The scene should always be approached with caution, and any suspicious activity merits serious consideration. It is often suggested that first responders stand to the side of the doorframe when knocking to minimize themselves as a potential target. First responders should be vigilant about their safety and prepared to act at all times. It is essential to have an exit strategy in mind. When there are multiple bystanders on a scene, the location of these people is crucial information. If at all possible, they should not be allowed to get behind first responders, minimizing the risk of an unseen attack from behind. Bystanders should also not be allowed to block exits. First responders should have an exit strategy in mind for themselves if necessary. 

Close monitoring of bystanders is also important for another reason. Family members or other people in the house may be disruptive verbally and physically to patient care. Recognition of body language and any concealed possessions (e.g., potential weapons) may head off potential threats. For example, an agitated or anxious person may have their arms crossed or can be pacing the room. 

There may also be animals involved at the scene. Large, agile animals may pose a particular threat. Growling, barking, and foaming at the mouth can be signals of animal agitation and impending attack. First responders should avoid sudden movements and retreat to a safe distance.

Drugs and drug paraphernalia are other hazards often encountered. EMTs should attempt to familiarize themselves with the appearance of common substances in their areas. Especially with unidentified substances, caution is necessary; and the first responders should always be mindful of potential irritant or explosive properties of these agents. Caution should be exercised as there may be exposed needles or other sharps in this situation.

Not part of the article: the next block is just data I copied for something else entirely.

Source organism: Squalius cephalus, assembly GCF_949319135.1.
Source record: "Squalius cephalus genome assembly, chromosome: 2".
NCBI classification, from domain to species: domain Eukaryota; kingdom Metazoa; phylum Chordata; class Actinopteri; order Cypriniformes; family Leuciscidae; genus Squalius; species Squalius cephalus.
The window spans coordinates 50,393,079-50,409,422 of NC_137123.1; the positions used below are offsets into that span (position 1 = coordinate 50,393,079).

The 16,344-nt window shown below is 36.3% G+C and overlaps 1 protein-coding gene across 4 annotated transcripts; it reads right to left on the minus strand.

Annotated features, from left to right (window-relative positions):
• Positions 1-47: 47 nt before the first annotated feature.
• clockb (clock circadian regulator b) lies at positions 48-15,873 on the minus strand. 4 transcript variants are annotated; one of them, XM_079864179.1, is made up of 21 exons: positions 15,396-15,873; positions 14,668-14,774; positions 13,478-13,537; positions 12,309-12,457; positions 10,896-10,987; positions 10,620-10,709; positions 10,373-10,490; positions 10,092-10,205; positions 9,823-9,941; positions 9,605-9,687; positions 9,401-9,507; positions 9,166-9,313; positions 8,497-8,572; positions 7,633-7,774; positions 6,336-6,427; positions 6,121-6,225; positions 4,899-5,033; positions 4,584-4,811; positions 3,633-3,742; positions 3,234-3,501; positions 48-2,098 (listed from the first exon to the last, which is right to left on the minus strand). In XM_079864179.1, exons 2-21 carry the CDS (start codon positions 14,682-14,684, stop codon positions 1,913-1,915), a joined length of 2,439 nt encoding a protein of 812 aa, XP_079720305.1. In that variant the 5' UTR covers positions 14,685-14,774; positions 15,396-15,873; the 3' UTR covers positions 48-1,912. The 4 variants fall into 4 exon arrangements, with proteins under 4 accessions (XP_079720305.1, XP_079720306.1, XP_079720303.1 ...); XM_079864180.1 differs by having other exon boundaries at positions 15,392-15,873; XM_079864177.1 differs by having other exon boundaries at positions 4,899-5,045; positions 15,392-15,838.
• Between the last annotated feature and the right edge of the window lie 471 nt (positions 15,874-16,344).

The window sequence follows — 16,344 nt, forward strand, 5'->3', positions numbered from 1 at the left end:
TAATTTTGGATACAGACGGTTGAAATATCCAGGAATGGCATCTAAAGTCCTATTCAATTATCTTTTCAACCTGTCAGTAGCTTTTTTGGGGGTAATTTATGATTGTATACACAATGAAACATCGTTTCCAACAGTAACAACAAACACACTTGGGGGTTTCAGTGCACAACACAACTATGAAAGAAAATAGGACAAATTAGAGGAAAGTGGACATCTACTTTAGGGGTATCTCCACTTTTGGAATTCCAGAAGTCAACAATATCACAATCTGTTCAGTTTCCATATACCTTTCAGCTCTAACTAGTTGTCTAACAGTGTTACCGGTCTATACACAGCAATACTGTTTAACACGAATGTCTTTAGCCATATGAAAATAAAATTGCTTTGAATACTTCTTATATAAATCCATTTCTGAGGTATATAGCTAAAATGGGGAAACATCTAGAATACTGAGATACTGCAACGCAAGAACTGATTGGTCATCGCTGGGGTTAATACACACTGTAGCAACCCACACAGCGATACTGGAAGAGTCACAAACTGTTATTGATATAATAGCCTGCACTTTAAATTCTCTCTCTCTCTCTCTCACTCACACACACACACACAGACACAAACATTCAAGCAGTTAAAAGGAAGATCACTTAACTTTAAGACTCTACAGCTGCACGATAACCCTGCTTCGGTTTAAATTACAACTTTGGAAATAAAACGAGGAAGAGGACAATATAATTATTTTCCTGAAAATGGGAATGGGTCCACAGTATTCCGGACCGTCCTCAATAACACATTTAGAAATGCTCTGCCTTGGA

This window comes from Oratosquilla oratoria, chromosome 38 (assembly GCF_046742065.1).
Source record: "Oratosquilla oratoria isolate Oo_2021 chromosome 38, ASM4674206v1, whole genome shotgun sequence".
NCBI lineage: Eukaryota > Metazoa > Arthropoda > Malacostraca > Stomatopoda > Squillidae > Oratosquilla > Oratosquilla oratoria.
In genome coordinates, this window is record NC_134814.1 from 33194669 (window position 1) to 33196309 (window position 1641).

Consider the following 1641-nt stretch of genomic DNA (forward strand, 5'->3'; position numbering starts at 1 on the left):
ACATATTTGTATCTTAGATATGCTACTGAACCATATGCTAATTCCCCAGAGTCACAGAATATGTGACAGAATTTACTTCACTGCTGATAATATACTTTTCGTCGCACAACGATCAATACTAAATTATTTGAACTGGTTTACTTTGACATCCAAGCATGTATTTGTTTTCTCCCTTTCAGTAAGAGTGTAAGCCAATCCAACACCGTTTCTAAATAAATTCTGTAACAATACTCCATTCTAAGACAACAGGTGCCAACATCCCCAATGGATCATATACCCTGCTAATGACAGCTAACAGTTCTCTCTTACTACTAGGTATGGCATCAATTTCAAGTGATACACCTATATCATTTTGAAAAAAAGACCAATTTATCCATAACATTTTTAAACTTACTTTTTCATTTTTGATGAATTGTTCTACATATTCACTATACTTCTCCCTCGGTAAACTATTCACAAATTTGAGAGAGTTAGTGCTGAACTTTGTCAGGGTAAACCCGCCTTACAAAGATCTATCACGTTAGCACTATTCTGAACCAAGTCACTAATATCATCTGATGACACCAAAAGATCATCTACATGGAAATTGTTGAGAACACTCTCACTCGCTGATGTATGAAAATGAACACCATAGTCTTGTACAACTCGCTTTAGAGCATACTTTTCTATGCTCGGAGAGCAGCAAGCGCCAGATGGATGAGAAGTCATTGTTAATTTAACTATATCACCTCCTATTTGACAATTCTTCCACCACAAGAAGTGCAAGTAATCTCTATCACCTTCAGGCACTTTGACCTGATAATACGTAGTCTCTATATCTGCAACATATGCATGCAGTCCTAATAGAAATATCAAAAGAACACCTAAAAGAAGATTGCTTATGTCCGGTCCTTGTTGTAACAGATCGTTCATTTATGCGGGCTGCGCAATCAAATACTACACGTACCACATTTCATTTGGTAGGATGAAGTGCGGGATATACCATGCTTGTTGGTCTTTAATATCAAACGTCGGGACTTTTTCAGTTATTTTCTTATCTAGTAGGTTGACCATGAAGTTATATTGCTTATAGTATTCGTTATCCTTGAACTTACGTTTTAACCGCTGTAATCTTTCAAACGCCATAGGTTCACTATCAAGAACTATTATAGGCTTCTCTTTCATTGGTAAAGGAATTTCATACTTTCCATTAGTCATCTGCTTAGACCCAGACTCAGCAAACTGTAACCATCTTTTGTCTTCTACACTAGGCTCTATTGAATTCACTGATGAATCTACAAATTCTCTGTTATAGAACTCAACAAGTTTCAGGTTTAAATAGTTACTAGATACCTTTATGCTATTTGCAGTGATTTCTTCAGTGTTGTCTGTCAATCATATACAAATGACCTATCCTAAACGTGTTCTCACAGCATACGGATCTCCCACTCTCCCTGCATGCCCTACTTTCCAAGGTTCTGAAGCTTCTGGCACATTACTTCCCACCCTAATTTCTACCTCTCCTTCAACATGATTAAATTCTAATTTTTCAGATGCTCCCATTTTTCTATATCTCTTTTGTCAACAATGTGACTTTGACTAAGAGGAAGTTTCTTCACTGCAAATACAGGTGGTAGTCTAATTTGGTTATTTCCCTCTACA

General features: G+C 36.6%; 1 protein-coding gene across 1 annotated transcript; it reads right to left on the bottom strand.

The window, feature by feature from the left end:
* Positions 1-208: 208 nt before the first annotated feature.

Hazardous materials pose their own set of challenges.  If possible, EMTs should avoid entering a hazmat scene entirely. The ambulance should ideally be parked up-wind, a long-distance away from the scene, and the appropriate authorities should be notified.

The above is not an exhaustive list of all possible threats to the safety of first responders. Each individual should be cognizant of their situation at all times. The goal of each operation should be safe extraction and delivery of the patient to the desired destination.[1][2][3][4][5][6][7][8][9][10]

In the prehospital environment, first responders are exposed to a more fluid situation than their colleagues within the hospital. They must be vigilant about their own safety. This vigilance takes instruction and practice but is necessary to ensure they will be healthy and able to provide care during emergencies.

Clinical Significance

Scene safety is an important concept to remember and practice when working in the field. First responders should always protect themselves and their teams while working in the field -- both before and while rendering patient care. Keeping a high suspicion for danger through observation and preparedness will result in a successful mission. First responders must be safe and healthy to ensure that their patients remain safe.


References